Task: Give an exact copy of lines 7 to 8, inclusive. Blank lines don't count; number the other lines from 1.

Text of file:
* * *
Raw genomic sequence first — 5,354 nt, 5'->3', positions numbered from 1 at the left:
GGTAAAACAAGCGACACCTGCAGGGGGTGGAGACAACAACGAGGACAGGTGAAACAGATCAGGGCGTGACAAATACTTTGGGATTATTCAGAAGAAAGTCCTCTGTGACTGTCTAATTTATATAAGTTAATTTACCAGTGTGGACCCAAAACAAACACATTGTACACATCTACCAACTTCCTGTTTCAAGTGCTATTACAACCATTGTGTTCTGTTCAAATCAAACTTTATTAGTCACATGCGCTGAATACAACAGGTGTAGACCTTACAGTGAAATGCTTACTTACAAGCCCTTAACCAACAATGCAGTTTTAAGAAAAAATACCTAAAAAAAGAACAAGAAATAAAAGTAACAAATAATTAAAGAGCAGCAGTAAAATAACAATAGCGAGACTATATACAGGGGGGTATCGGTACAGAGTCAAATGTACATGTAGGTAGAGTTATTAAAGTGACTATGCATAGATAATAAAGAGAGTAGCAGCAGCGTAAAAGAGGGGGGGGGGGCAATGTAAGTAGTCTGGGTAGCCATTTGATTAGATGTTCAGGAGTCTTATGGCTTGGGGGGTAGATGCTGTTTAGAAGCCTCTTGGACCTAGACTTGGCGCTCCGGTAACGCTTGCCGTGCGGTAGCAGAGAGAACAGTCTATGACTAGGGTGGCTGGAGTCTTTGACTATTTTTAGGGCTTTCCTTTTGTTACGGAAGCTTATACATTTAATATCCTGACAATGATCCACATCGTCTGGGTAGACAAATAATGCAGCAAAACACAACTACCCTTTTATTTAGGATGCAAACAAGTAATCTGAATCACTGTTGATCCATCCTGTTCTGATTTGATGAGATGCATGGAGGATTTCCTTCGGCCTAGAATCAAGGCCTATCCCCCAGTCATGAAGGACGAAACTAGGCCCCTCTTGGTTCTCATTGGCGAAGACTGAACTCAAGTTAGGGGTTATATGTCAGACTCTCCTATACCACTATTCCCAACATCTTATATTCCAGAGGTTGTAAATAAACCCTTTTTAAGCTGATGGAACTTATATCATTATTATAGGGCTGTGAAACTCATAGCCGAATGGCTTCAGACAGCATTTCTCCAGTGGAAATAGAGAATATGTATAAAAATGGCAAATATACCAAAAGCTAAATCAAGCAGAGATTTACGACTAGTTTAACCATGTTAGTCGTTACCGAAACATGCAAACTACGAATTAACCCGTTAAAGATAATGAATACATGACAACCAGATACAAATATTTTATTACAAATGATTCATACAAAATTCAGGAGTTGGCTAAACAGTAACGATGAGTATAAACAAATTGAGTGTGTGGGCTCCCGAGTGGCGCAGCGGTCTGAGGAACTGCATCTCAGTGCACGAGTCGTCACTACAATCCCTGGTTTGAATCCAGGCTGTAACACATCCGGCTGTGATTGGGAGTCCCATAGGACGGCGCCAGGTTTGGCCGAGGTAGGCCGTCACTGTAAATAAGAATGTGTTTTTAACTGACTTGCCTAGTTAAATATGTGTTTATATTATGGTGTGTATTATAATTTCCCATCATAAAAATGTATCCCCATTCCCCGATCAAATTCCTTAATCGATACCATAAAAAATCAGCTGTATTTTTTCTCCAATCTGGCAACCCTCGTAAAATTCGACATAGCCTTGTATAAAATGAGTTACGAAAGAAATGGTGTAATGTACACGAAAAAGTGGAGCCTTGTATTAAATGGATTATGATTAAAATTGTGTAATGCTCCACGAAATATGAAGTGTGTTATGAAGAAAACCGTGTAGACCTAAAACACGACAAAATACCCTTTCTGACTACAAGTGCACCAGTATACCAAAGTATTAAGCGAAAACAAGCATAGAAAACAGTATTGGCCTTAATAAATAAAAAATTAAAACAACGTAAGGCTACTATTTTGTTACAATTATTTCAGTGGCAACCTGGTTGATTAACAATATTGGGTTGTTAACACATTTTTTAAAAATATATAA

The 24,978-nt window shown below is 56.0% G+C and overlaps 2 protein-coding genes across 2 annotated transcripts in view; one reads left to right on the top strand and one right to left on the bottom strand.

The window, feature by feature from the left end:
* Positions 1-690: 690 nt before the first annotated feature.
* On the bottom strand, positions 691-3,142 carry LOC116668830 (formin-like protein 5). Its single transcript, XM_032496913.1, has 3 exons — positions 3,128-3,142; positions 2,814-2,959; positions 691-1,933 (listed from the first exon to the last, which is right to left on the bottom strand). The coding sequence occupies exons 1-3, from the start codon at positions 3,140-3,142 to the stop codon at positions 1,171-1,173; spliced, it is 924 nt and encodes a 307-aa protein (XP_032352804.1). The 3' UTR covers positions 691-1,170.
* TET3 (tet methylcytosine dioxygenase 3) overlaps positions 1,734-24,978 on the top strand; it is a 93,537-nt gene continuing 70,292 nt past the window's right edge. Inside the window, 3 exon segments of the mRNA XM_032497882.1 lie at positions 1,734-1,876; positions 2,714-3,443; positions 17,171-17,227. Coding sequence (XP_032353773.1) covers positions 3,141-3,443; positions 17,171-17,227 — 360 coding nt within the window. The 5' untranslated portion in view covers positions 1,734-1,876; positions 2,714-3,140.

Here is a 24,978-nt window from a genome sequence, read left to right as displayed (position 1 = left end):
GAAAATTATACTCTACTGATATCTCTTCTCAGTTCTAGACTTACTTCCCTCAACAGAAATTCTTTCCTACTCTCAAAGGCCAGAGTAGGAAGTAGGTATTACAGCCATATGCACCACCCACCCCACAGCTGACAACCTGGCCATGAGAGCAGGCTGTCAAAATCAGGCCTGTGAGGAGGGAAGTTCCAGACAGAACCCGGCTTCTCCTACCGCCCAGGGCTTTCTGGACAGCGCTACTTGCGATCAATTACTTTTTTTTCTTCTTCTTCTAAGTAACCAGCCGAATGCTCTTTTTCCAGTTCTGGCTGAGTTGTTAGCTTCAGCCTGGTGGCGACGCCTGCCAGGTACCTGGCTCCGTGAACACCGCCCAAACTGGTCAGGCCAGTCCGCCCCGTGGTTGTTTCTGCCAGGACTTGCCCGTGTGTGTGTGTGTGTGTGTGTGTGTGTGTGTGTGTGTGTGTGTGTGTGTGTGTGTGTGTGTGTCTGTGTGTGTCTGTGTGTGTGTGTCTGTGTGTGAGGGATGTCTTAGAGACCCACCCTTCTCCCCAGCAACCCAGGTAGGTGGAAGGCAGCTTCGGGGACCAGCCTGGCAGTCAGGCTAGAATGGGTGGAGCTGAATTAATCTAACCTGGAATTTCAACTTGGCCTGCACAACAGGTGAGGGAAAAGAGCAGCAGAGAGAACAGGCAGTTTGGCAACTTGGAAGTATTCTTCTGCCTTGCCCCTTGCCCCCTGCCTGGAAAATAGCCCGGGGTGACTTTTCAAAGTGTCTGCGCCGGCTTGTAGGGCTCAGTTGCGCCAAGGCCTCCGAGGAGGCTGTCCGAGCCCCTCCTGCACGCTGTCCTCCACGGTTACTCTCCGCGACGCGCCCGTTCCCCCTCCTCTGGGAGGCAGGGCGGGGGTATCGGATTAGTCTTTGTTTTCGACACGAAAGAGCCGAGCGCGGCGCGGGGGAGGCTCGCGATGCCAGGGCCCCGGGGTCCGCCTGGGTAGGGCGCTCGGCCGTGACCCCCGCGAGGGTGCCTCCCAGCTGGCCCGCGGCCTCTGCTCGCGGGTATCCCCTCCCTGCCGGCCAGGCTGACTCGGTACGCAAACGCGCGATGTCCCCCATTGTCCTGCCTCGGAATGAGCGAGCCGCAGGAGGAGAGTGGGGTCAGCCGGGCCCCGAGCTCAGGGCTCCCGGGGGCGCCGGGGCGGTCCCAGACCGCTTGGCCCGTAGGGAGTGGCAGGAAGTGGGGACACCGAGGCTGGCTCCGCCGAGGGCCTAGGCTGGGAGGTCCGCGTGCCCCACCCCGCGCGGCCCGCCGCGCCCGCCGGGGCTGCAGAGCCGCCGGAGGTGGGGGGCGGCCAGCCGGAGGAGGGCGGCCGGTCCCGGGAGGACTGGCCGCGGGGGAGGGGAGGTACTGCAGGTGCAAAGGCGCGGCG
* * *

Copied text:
* TET3 (tet methylcytosine dioxygenase 3) overlaps positions 1,734-24,978 on the top strand; it is a 93,537-nt gene continuing 70,292 nt past the window's right edge. Inside the window, 3 exon segments of the mRNA XM_032497882.1 lie at positions 1,734-1,876; positions 2,714-3,443; positions 17,171-17,227. Coding sequence (XP_032353773.1) covers positions 3,141-3,443; positions 17,171-17,227 — 360 coding nt within the window. The 5' untranslated portion in view covers positions 1,734-1,876; positions 2,714-3,140.

Here is a 24,978-nt window from a genome sequence, read left to right as displayed (position 1 = left end):